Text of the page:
One of the more delightful notes that my mother, Elaine, the subject and in many ways principal author of The Curious Autobiography of Elaine Jakes, wrote on the small chalkboard in the kitchen of her lovely house that she dubbed the “Lizzie Ann” in honor of her grandmother, was the short and simple “gone to maul.” Of course, she meant “gone to mall,” specifically the Oxford Valley Mall. I was in high school then, and I chuckled thinking about the fact that she was a teacher and a part of her daily repertoire was to teach fourth graders spelling.
And I thought of that incident when this week I read a piece by Isaac Stanley Becker in the Washington Post on a surprising fracas that occurred in Malmo, Sweden during a performance of Mahler’s Fifth Symphony. A woman, so it seems, was eagerly unwrapping some gum during the performance and this enraged the person next to her who then yanked the bag from the woman’s hand.
At the end of the Adagietto, which, Becker divulges in his article, was one and the same as that conducted by Leonard Bernstein at RFK’s funeral in 1968, the woman struck back, slapping the man on the face. Her male friend then slugged the bag grabber, too, and a skirmish ensued, fortunately to be swiftly broken up by those nearby.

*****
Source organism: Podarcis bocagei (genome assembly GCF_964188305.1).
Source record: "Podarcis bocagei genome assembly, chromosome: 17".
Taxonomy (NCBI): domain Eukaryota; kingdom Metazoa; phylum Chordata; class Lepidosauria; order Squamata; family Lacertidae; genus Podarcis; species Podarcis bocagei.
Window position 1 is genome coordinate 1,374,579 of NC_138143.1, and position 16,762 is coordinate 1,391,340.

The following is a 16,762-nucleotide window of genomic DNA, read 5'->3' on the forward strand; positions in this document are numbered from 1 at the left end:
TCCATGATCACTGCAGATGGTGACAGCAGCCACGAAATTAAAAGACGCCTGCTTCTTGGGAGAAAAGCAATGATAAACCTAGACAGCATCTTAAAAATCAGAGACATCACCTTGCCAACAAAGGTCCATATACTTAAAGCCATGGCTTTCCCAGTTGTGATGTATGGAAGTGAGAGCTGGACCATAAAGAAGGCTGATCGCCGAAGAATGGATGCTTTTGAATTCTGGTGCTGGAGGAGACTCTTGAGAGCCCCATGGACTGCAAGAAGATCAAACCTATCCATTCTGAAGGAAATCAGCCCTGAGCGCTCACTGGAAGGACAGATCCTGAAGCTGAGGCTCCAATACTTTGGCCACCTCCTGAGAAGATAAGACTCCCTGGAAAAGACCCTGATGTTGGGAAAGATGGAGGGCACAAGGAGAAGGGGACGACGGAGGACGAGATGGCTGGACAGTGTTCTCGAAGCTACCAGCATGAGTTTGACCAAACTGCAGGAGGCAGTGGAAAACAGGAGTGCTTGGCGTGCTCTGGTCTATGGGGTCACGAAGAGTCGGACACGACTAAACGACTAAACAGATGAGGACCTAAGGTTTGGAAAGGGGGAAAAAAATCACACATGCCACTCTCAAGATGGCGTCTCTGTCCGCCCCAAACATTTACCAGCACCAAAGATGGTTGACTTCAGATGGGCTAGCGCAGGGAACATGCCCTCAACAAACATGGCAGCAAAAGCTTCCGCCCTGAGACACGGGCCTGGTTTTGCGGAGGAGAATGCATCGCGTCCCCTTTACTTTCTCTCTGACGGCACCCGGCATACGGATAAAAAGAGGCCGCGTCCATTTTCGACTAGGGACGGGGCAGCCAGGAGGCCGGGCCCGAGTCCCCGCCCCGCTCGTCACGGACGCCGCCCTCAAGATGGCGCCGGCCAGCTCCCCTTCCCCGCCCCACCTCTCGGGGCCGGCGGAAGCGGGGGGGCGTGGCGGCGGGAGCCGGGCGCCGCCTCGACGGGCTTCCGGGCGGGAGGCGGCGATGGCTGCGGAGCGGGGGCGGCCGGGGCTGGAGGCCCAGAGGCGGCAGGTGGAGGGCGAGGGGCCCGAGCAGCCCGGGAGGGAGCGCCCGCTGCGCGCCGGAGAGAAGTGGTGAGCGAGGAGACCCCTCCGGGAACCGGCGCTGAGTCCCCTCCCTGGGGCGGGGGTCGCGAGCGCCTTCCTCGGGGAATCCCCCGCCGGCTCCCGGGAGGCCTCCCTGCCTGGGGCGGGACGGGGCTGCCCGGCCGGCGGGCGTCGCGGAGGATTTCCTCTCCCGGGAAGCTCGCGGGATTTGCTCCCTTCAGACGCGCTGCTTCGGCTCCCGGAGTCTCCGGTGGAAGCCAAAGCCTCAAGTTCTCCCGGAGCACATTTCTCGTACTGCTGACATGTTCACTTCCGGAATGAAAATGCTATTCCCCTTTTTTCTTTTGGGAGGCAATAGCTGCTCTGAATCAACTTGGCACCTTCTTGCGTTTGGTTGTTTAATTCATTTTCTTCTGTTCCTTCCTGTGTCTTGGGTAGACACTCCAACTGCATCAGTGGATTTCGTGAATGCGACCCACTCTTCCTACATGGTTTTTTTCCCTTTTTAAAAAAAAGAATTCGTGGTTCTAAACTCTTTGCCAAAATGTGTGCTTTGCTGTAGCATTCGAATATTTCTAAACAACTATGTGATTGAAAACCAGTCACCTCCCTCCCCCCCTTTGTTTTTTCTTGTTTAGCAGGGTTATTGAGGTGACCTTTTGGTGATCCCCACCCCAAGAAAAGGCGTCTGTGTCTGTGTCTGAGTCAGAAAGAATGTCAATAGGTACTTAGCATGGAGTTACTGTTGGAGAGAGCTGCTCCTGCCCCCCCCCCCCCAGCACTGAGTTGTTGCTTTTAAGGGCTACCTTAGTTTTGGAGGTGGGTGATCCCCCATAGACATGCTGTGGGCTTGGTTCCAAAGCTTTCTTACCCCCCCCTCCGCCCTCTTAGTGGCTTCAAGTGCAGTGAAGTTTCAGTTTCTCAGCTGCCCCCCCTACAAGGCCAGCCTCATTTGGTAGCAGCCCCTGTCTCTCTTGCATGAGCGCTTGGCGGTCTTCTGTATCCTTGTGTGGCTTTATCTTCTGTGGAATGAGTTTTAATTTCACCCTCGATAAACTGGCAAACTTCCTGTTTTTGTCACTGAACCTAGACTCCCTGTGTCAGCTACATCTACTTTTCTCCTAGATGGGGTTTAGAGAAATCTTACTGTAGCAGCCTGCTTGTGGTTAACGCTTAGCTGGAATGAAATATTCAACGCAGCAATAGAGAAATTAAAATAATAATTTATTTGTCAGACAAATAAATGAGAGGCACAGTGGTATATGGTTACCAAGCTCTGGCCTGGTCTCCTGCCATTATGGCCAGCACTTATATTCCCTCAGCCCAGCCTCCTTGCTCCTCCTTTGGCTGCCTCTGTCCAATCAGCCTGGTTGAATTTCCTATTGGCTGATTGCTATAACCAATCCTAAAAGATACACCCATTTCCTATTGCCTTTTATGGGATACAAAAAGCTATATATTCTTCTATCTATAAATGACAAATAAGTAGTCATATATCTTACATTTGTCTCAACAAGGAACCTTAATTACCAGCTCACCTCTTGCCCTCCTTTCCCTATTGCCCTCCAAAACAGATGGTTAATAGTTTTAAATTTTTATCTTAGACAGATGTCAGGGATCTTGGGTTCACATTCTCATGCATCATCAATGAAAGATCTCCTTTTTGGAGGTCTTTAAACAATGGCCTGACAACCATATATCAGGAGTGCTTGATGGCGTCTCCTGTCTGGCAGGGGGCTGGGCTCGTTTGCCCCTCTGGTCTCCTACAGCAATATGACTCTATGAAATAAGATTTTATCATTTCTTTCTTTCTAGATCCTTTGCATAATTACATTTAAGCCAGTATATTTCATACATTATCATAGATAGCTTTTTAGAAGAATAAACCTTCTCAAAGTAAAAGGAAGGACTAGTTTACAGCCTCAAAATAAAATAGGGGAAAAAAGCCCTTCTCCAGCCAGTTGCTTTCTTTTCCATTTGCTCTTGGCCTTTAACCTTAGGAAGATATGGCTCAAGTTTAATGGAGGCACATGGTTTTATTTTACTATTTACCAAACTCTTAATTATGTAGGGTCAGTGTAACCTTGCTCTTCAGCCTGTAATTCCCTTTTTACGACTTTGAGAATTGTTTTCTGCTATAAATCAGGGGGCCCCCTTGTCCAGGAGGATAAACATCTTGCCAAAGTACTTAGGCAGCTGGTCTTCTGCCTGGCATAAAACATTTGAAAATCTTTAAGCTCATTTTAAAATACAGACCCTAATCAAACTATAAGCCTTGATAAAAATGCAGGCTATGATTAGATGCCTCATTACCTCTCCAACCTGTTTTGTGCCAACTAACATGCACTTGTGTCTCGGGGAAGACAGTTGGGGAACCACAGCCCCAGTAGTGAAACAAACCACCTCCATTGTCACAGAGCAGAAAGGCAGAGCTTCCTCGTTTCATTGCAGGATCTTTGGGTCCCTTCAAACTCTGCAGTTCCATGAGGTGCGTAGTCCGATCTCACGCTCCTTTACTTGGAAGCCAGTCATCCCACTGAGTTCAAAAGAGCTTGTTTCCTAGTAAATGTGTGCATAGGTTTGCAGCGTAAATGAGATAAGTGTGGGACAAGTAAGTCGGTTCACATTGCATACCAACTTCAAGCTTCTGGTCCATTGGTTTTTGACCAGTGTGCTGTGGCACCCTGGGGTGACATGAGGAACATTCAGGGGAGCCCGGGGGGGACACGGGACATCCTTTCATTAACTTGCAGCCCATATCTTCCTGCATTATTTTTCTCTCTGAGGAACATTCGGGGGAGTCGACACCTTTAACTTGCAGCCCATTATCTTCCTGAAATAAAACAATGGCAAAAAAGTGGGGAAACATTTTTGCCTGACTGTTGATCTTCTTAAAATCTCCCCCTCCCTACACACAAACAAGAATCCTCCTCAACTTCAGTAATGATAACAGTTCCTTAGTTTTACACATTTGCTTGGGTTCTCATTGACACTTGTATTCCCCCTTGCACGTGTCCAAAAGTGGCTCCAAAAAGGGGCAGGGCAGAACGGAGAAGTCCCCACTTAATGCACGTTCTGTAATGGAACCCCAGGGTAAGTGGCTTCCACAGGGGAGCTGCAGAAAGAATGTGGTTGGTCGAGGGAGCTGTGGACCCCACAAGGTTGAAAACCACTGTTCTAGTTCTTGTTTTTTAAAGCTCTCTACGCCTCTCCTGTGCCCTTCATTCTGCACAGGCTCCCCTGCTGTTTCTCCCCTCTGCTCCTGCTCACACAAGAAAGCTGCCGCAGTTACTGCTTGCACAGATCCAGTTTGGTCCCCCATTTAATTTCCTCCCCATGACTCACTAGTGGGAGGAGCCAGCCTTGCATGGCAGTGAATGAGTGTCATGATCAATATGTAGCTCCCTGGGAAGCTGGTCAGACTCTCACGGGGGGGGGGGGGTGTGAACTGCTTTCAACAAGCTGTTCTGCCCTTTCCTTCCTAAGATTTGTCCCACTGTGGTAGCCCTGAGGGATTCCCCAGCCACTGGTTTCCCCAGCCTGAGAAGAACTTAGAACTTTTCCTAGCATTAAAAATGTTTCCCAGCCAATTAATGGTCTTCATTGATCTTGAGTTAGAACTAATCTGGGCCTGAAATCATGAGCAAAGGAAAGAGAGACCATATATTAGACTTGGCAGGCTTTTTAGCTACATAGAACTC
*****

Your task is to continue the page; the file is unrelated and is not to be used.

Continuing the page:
And this incident befits, it seems to me, the work of Gustav Mahler, for he was a deeply passionate human being. In his article for the Guardian entitled, “Big Bang Theory: Discovering Mahler” (10 Jan. 2010), Tom Service writes of his experience as a 12 year old lad discovering and, at first hating, Mahler. Later, however, a more mature Service falls in love with the composer and writes, “A Mahler symphony is an experience that should be as disturbing as it is life-affirming. That’s what we need to remember … as we all immerse ourselves in thrilling, terrifying, dangerous and occasionally consoling Mahler-mania.” The last hyphenated word here, I think, really says it all, for music, particularly that of Mahler, really can stir one’s emotions.
But so can candy wrappers. Witness the Malmo mauling. But I know this personally, too, because, getting back to Elaine, she, it seemed to me, was often that person who was digging through her purse desperately seeking a mint. And had some man knocked her purse from her hand in a similar situation, I imagine that I might just have taken a poke at him. And in that case, I would have been no less aggressive than the mauler of Malmo, with or without the emotive inspiration of Mahler.